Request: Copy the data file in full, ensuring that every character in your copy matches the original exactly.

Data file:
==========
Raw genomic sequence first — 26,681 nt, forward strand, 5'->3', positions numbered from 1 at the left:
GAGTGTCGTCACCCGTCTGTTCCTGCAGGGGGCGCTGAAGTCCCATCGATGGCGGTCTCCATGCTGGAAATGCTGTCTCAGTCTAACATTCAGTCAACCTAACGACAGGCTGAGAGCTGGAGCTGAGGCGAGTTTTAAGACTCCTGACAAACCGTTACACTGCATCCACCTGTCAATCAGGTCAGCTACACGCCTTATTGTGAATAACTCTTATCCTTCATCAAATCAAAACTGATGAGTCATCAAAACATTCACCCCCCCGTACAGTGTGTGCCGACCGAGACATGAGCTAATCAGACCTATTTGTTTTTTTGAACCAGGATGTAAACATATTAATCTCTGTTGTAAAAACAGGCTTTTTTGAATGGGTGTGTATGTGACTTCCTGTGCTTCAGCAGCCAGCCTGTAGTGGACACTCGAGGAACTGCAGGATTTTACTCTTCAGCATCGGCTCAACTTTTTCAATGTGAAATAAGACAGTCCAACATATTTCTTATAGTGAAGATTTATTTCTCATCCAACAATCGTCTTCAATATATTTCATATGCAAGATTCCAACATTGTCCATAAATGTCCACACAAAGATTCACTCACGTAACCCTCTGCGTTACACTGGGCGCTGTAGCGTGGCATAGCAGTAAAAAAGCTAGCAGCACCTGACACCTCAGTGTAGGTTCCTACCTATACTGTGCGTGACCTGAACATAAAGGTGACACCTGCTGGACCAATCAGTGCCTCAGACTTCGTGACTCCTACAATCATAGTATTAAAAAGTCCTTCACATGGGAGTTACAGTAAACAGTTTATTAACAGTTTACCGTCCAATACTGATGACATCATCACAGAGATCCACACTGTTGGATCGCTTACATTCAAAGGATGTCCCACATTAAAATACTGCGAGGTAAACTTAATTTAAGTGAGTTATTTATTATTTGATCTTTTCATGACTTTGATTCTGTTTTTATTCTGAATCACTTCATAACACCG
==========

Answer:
Raw genomic sequence first — 26,681 nt, forward strand, 5'->3', positions numbered from 1 at the left:
GAGTGTCGTCACCCGTCTGTTCCTGCAGGGGGCGCTGAAGTCCCATCGATGGCGGTCTCCATGCTGGAAATGCTGTCTCAGTCTAACATTCAGTCAACCTAACGACAGGCTGAGAGCTGGAGCTGAGGCGAGTTTTAAGACTCCTGACAAACCGTTACACTGCATCCACCTGTCAATCAGGTCAGCTACACGCCTTATTGTGAATAACTCTTATCCTTCATCAAATCAAAACTGATGAGTCATCAAAACATTCACCCCCCCGTACAGTGTGTGCCGACCGAGACATGAGCTAATCAGACCTATTTGTTTTTTTGAACCAGGATGTAAACATATTAATCTCTGTTGTAAAAACAGGCTTTTTTGAATGGGTGTGTATGTGACTTCCTGTGCTTCAGCAGCCAGCCTGTAGTGGACACTCGAGGAACTGCAGGATTTTACTCTTCAGCATCGGCTCAACTTTTTCAATGTGAAATAAGACAGTCCAACATATTTCTTATAGTGAAGATTTATTTCTCATCCAACAATCGTCTTCAATATATTTCATATGCAAGATTCCAACATTGTCCATAAATGTCCACACAAAGATTCACTCACGTAACCCTCTGCGTTACACTGGGCGCTGTAGCGTGGCATAGCAGTAAAAAAGCTAGCAGCACCTGACACCTCAGTGTAGGTTCCTACCTATACTGTGCGTGACCTGAACATAAAGGTGACACCTGCTGGACCAATCAGTGCCTCAGACTTCGTGACTCCTACAATCATAGTATTAAAAAGTCCTTCACATGGGAGTTACAGTAAACAGTTTATTAACAGTTTACCGTCCAATACTGATGACATCATCACAGAGATCCACACTGTTGGATCGCTTACATTCAAAGGATGTCCCACATTAAAATACTGCGAGGTAAACTTAATTTAAGTGAGTTATTTATTATTTGATCTTTTCATGACTTTGATTCTGTTTTTATTCTGAATCACTTCATAACACCG